Making a wish in Aruba

There is a tradition along the rocky northern shores of Aruba, but it was not inspired by a local custom. This tradition was created and is maintained by the island’s mostly American tourists: wishing on stacks of rocks.

At first, when driving south down the eastern coast from the California Lighthouse at Aruba’s northern tip (right), you’ll see a stack of rocks here and a stack of rocks there — though they don’t look natural, they certainly don’t look like anything special. Drive a little further, as we did in our fabulous off-roading De Palm Tours Land Rover (which they foolishly let me drive), and you’ll find yourself surrounded by stacks upon stacks of wishing rocks. It’s like being a giant in a world of tiny castles.

It works like this: You collect a few rocks you think you might be able to stack. It’s not as easy as it sounds, because the rocks are funny-shaped and it’s windy. Then, one by one, you stack them and make a wish on each one. We saw a few stacks from people who were rather greedy with their wishes. Good luck with that. My stack is the haphazard tricolor masterpiece above. I tried not to go overboard with wishing.

Some people go a bit further with their stack, decorating it with pieces of tire, empty bottles and other found objects. Does this make your wish more likely to come true? No. Is this tradition based in any kind of reality? No. But it’s fun, and there are many philosophies which point to us all being able to make our own magic. Perhaps if we believe that stacking rocks will bring us the things we desire, it will.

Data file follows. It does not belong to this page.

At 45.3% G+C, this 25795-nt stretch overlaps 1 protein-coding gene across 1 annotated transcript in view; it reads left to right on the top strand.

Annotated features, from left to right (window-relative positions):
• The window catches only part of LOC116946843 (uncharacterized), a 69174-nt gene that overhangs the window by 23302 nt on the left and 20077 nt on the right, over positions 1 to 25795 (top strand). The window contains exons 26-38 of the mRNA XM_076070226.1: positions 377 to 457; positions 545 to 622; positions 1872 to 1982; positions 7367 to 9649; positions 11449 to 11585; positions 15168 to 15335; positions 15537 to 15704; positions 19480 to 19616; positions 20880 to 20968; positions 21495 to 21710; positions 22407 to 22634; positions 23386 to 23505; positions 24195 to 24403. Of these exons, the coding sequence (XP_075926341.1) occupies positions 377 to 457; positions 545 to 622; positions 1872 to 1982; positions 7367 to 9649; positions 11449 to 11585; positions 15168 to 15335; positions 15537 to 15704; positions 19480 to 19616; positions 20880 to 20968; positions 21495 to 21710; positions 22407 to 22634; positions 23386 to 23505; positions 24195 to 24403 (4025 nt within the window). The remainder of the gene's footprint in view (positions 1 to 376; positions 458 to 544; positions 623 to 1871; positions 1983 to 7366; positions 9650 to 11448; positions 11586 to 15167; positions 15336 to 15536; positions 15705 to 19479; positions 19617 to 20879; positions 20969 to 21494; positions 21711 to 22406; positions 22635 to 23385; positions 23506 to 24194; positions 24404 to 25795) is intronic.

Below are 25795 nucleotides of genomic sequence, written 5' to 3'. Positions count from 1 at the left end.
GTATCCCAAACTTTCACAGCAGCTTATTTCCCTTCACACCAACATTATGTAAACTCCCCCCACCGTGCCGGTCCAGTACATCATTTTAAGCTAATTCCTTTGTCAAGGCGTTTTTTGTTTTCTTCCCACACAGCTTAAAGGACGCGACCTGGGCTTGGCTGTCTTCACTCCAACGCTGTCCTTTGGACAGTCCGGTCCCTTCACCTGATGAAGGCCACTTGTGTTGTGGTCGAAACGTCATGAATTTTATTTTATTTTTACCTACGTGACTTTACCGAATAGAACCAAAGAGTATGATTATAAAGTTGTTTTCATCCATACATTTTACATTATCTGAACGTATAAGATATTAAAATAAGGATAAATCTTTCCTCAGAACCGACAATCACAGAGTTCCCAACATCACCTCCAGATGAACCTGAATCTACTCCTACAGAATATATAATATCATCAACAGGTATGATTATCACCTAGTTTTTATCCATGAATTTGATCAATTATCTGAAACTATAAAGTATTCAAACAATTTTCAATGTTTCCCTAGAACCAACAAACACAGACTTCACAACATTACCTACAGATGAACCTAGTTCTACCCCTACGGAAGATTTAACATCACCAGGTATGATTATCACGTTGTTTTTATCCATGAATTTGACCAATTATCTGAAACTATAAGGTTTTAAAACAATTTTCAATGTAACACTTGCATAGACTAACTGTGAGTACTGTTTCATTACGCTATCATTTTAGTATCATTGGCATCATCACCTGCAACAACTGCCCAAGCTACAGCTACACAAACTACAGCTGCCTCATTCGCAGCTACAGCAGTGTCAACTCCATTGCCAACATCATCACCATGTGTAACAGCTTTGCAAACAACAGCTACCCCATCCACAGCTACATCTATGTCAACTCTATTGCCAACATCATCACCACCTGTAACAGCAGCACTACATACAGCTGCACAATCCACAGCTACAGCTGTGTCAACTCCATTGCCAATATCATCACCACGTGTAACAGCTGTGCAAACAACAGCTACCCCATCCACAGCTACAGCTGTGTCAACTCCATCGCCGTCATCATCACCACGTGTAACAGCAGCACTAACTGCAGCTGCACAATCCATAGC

If rock stacking doesn’t move you spiritually, keep heading down south until you reach the sign for the Natural Pool. Head down the craggy staircase (below) to the glassy, fish-filled, saltwater pool created by the topography (see it), strap on a snorkel, and if you wished for bliss or peace, you may find it there, floating among the brave parrot fish and shy black crabs.

Either way, it makes a fun day-trip just minutes away from the sprawl of hotels in Aruba — once you get there, you’ll find it’s much harder to think of things to wish for.

My trip to Aruba was hosted by the Aruba Marriott Resort & Stellaris Casino, but the opinions and ideas expressed in this article are 100 percent my own.

[Photo credit: Annie Scott]